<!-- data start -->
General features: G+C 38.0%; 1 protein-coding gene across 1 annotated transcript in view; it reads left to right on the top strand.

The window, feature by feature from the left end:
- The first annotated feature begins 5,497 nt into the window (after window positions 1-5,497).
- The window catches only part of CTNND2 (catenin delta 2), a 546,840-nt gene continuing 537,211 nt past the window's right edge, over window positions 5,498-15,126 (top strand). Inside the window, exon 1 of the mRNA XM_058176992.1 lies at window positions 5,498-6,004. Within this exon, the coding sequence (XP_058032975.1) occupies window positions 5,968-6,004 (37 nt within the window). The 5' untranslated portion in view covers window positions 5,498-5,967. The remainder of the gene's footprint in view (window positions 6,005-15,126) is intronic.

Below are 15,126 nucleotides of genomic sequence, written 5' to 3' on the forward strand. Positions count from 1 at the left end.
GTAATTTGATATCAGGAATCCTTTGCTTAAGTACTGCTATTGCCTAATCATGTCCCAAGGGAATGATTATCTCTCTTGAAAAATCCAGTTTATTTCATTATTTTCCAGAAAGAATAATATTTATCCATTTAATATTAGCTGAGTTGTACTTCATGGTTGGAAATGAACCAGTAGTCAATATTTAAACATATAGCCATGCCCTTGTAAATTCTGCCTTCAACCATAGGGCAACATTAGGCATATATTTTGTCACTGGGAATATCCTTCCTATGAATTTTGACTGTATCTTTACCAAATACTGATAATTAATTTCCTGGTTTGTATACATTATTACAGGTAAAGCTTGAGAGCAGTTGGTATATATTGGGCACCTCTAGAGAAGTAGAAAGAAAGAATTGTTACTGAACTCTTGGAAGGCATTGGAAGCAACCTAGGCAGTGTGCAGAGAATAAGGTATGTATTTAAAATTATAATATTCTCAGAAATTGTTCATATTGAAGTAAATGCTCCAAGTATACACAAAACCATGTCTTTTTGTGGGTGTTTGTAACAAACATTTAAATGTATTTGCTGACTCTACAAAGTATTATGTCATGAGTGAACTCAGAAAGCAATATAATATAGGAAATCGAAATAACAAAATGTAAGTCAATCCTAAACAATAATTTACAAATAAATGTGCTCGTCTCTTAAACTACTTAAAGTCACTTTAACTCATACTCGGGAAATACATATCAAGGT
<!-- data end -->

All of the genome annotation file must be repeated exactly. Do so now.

General features: G+C 38.0%; 1 protein-coding gene across 1 annotated transcript in view; it reads left to right on the top strand.

The window, feature by feature from the left end:
- The first annotated feature begins 5,497 nt into the window (after window positions 1-5,497).
- The window catches only part of CTNND2 (catenin delta 2), a 546,840-nt gene continuing 537,211 nt past the window's right edge, over window positions 5,498-15,126 (top strand). Inside the window, exon 1 of the mRNA XM_058176992.1 lies at window positions 5,498-6,004. Within this exon, the coding sequence (XP_058032975.1) occupies window positions 5,968-6,004 (37 nt within the window). The 5' untranslated portion in view covers window positions 5,498-5,967. The remainder of the gene's footprint in view (window positions 6,005-15,126) is intronic.

Below are 15,126 nucleotides of genomic sequence, written 5' to 3' on the forward strand. Positions count from 1 at the left end.
GTAATTTGATATCAGGAATCCTTTGCTTAAGTACTGCTATTGCCTAATCATGTCCCAAGGGAATGATTATCTCTCTTGAAAAATCCAGTTTATTTCATTATTTTCCAGAAAGAATAATATTTATCCATTTAATATTAGCTGAGTTGTACTTCATGGTTGGAAATGAACCAGTAGTCAATATTTAAACATATAGCCATGCCCTTGTAAATTCTGCCTTCAACCATAGGGCAACATTAGGCATATATTTTGTCACTGGGAATATCCTTCCTATGAATTTTGACTGTATCTTTACCAAATACTGATAATTAATTTCCTGGTTTGTATACATTATTACAGGTAAAGCTTGAGAGCAGTTGGTATATATTGGGCACCTCTAGAGAAGTAGAAAGAAAGAATTGTTACTGAACTCTTGGAAGGCATTGGAAGCAACCTAGGCAGTGTGCAGAGAATAAGGTATGTATTTAAAATTATAATATTCTCAGAAATTGTTCATATTGAAGTAAATGCTCCAAGTATACACAAAACCATGTCTTTTTGTGGGTGTTTGTAACAAACATTTAAATGTATTTGCTGACTCTACAAAGTATTATGTCATGAGTGAACTCAGAAAGCAATATAATATAGGAAATCGAAATAACAAAATGTAAGTCAATCCTAAACAATAATTTACAAATAAATGTGCTCGTCTCTTAAACTACTTAAAGTCACTTTAACTCATACTCGGGAAATACATATCAAGGT